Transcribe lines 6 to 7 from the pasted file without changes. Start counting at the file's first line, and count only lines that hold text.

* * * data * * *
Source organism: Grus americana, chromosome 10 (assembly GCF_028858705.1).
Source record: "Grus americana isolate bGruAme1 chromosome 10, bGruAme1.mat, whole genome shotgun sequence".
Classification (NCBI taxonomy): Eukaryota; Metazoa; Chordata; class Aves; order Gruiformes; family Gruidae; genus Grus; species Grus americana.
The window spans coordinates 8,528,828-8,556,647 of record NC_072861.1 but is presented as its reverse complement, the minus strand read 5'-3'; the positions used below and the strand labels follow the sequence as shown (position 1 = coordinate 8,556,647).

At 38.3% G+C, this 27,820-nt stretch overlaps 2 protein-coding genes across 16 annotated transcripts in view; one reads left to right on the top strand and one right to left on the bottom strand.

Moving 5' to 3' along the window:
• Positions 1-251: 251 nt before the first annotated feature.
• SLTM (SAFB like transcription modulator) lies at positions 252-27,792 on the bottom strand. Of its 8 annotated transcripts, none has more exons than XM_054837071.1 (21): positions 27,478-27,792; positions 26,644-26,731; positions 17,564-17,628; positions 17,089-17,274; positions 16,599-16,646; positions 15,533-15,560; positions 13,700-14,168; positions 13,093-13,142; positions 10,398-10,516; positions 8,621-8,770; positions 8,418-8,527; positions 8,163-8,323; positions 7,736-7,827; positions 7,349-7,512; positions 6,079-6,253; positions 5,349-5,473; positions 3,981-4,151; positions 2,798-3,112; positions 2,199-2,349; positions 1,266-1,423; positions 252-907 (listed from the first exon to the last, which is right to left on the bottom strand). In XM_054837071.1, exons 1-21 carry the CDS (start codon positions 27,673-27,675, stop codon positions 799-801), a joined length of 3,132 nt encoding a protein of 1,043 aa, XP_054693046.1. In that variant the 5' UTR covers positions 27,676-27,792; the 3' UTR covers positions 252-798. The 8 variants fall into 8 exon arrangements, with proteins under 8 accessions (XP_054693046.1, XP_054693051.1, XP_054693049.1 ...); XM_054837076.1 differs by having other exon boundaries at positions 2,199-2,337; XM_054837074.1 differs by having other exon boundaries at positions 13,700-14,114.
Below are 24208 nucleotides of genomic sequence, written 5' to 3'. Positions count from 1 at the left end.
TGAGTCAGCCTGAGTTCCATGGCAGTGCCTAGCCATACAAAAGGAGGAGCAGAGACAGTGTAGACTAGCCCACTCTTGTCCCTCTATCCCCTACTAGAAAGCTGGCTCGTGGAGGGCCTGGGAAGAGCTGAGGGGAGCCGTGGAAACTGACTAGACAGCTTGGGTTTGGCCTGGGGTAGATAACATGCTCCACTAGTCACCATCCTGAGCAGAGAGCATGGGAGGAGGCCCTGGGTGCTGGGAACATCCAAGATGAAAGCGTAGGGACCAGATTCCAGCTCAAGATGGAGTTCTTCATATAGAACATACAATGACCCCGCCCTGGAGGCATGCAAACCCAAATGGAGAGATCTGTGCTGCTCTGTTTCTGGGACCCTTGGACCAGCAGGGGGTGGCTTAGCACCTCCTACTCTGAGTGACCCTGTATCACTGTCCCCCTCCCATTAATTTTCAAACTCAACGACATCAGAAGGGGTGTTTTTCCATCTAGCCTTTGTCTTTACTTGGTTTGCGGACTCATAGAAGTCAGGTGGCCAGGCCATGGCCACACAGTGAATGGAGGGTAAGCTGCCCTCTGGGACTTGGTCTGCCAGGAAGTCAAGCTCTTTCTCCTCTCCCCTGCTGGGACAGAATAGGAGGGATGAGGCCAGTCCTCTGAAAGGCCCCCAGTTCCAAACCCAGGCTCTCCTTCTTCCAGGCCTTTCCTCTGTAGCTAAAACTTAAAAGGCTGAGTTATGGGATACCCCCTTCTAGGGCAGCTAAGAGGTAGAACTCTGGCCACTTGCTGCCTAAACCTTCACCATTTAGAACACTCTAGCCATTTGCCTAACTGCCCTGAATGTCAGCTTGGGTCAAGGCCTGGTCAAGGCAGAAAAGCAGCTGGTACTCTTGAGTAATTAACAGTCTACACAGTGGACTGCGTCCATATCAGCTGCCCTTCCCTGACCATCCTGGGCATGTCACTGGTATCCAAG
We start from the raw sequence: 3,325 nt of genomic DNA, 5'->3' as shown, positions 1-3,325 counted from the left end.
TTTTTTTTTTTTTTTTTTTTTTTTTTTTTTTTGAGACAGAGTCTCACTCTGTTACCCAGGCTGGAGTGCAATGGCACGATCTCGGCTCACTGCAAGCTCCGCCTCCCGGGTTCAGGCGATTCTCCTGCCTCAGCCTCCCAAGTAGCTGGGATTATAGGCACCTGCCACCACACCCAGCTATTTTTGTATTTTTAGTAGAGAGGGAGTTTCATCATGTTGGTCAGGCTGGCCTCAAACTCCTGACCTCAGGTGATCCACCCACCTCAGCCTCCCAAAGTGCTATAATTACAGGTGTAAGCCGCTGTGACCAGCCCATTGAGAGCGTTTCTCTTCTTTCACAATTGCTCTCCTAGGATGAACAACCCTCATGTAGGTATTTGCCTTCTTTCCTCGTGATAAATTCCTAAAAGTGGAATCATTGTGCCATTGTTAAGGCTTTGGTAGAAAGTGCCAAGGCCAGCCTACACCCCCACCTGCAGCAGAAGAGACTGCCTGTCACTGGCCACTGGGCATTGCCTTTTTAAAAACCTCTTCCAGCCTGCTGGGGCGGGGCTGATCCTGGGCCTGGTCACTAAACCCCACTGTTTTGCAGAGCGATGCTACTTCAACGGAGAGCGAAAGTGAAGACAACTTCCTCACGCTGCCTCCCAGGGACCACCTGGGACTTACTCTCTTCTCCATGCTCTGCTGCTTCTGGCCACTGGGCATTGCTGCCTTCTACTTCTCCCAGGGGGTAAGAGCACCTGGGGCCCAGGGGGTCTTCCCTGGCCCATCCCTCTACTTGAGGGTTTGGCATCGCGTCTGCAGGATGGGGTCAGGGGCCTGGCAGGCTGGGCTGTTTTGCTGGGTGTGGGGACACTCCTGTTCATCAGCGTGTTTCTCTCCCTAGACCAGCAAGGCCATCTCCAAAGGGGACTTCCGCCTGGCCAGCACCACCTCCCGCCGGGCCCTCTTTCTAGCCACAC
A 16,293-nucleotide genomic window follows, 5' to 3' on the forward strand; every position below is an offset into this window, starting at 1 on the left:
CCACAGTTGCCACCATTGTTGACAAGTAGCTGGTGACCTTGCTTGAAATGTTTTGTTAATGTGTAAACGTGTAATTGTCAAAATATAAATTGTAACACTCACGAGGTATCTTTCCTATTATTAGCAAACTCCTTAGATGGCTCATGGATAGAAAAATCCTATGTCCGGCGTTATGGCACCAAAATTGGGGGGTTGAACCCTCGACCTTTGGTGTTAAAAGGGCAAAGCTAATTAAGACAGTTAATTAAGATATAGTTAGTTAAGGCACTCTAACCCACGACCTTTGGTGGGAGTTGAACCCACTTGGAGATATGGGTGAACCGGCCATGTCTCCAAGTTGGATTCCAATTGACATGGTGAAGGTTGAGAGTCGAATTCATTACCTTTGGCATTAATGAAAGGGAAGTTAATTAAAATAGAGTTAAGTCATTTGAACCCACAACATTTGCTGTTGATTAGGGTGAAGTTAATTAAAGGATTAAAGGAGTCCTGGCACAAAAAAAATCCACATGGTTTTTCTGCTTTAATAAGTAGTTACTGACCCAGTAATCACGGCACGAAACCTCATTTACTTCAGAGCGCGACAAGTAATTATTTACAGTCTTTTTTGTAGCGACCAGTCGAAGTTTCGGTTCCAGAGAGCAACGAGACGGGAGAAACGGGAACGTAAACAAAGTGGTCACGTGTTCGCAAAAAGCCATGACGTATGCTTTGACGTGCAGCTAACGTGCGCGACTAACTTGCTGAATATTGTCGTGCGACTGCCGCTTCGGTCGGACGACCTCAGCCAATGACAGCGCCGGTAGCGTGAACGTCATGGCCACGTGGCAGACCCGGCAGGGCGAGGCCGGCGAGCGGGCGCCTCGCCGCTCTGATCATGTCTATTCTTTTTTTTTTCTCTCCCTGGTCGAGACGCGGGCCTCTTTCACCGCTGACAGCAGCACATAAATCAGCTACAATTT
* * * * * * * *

Moving 5' to 3' along the window:
• Positions 1-251: 251 nt before the first annotated feature.